Not sure what chroma upsampling is, but it looks like heavy jpeg compression to me.
Ok i looked it up, but your examples from the wikipedia page still resemble heavy jpeg compression artifacts.
It looks like photoshop uses some form of chroma subsampling for saving jpegs depending on quality setting.
I guess some kind of video software using that method?
I saved that image using quality 6 purely for demonstration purposes, because I knew that quality setting uses 4:2:0. The jpeg artifacts are irrelevant. The issue is that such jpegs are very ugly when opened in Photoshop.
In case it wasn't clear: those 2 images above are the same, except the second image was opened in Photoshop and saved as png. Notice how much uglier it is (be sure not to look at the recompressed thumbnails).
Sometimes I don't notice when editing an image that I'm dealing with a subsampled jpeg (these are images from various sources) until I'm done editing, in which case I have to start all over again because Photoshop doesn't handle them properly.
Photoshop does chroma upsampling when reading JPEG files.
But there are no standards on how the upsampling is supposed to be done, so different JPEG implementations will get different results.
Unfortunately its results are consistently ugly and different from every other application I've tried which seem to all agree with each other (I suppose they might all use the same decoder). I've never seen Photoshop not do it wrong (where wrong = clearly uglier than the alternative). Is my only option really to inspect and possibly convert outside of Photoshop every single jpeg I wish to edit?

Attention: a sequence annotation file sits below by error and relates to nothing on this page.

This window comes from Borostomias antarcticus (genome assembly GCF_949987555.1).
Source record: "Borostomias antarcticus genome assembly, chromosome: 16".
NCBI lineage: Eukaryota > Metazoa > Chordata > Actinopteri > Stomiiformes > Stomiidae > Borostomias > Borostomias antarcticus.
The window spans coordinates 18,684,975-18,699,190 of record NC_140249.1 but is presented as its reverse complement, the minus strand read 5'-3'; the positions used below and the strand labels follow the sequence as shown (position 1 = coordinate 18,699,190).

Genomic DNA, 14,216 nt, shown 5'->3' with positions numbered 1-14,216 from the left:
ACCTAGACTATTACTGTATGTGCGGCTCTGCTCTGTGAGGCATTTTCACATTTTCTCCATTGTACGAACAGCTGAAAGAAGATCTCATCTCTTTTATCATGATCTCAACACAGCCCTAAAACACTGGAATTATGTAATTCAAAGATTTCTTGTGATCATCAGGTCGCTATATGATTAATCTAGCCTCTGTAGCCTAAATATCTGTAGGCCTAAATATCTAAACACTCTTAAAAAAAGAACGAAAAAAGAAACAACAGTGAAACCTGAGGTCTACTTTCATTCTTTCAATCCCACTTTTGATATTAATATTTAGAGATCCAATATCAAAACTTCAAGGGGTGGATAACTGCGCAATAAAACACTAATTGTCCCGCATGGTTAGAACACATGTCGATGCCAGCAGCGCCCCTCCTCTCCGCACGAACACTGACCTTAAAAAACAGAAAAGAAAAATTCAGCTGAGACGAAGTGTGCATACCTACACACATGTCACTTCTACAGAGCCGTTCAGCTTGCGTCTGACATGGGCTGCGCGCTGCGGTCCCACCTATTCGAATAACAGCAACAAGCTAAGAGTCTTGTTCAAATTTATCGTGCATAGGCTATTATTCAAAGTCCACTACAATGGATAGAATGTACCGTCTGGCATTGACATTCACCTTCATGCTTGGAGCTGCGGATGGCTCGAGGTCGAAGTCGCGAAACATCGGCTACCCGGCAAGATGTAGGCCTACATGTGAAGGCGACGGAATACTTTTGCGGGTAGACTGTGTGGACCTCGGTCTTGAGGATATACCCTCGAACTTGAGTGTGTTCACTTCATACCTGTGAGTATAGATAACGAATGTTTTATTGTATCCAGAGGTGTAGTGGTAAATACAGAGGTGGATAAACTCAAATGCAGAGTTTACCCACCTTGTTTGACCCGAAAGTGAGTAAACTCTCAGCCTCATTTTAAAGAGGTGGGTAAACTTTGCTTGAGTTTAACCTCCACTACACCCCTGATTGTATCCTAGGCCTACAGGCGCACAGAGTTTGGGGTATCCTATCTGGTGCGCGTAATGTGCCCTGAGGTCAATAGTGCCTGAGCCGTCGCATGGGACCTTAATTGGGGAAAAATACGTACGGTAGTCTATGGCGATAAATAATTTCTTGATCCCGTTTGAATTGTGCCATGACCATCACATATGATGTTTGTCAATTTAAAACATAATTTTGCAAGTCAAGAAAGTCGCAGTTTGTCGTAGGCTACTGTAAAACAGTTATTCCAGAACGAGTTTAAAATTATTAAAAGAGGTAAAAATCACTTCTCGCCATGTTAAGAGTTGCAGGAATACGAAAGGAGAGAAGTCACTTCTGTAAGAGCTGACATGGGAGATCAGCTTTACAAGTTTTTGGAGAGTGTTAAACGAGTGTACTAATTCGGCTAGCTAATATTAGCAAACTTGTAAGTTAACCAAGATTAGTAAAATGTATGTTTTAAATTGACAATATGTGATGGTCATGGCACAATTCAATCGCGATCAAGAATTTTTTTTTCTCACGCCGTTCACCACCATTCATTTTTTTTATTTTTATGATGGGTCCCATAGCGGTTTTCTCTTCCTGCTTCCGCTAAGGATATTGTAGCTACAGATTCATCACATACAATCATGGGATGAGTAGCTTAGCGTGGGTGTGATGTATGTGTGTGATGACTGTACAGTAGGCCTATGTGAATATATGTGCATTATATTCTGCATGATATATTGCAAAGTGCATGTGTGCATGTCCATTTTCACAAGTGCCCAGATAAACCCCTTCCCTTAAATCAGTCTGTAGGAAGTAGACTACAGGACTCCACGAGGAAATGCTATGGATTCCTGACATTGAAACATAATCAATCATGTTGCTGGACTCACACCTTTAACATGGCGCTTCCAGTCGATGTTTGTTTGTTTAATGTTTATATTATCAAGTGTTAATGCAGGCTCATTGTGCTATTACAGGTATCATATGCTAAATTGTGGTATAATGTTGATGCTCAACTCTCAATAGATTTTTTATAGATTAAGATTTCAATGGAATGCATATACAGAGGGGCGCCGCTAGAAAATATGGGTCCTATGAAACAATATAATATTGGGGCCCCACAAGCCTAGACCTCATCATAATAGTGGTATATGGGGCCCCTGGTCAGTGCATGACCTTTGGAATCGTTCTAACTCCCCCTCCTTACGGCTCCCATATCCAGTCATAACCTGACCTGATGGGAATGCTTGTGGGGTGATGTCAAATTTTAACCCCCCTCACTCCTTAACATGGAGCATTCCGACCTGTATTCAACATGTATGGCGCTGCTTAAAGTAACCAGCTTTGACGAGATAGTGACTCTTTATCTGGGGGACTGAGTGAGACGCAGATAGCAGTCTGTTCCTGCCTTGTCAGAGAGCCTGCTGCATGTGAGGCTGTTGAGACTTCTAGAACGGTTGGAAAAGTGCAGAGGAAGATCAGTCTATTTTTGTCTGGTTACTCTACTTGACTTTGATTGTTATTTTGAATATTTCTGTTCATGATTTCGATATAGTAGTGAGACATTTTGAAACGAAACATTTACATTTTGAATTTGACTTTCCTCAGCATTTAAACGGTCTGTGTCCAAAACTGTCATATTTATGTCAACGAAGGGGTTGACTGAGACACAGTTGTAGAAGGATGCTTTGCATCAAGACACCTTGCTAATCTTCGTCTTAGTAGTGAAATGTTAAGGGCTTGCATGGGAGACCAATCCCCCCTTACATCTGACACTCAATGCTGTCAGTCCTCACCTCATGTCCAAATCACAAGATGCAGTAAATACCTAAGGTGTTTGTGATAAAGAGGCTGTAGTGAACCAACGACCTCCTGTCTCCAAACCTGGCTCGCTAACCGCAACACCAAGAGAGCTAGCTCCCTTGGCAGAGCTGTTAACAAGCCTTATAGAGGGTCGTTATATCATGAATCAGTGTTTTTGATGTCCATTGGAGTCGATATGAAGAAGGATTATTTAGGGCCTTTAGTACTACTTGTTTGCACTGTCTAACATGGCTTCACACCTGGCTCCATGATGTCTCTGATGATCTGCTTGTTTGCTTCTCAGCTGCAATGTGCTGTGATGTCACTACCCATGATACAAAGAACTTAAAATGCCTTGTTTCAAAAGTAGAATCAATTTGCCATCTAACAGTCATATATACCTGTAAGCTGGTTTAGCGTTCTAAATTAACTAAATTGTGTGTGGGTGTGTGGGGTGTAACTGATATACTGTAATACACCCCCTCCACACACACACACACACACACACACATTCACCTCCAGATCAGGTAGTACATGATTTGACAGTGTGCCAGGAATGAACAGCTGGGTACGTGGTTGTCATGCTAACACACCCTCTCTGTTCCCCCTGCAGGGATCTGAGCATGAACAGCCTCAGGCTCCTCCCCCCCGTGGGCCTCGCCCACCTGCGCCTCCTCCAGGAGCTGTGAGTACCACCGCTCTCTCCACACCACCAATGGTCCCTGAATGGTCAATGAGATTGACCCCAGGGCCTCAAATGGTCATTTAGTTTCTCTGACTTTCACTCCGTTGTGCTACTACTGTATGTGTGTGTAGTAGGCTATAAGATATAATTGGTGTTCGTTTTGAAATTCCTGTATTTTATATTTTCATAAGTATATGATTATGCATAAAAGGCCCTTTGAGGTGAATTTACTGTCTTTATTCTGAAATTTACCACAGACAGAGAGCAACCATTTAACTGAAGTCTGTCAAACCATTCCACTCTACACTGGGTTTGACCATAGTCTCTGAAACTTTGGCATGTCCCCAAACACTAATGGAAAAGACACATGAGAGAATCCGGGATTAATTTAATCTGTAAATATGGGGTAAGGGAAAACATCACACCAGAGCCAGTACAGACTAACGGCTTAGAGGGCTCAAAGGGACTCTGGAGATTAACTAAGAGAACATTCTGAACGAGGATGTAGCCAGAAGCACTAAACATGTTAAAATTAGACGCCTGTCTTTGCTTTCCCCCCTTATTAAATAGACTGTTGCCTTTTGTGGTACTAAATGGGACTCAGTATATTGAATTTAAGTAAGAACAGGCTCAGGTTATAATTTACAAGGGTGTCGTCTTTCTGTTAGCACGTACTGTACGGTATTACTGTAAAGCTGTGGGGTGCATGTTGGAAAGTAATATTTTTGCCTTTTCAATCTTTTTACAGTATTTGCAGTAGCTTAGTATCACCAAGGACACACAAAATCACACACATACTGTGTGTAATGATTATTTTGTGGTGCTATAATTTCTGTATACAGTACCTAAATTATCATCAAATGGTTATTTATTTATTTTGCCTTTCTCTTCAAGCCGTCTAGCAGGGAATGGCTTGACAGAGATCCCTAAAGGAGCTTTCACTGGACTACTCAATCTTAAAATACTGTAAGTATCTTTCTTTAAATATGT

You probably only tried a few applications that use the default OS decoder or the Independent JPEG Group decoder.
There are many JPEG implementations, and they really don't all match on chroma sampling.
Photoshop does it "right" in that it does upsample. But that result may not match other implementations, and it seems to be a minor difference only visible on very contrasting colors.
You have my sympathy for having to work with JPEGs in the first place, a format which I avoid like the plague except as a final target output.
That being said, may I respectfully suggest you run your JPEG through a JPEG repair utility such as JPEG Repair in Alien Skin's Image Doctor suite of plug-ins before editing?
Station_two, isn't that just what he's saying he has to do and would rather not? It's not unreasonable to want to just open JPEGs directly into Photoshop in general and get the best possible result.
That said, I'm not sure I agree that the fuzzier (top) version shown is "best" right out of the chute per se. I prefer sharper imagery myself, and the Photoshop interpretation is crisper looking. The stairsteps seem a small price to pay for me since one of my own tools fixes them nicely.
In the general case Adobe ought to revamp its JPEG decoder code to offer a configurable option for reconstruction of color-subsampled images, and while at it increase the maximum pixel count to 64K by 64K.
See also this thread: http://adobe.hosted.jivesoftware.com/message/3724972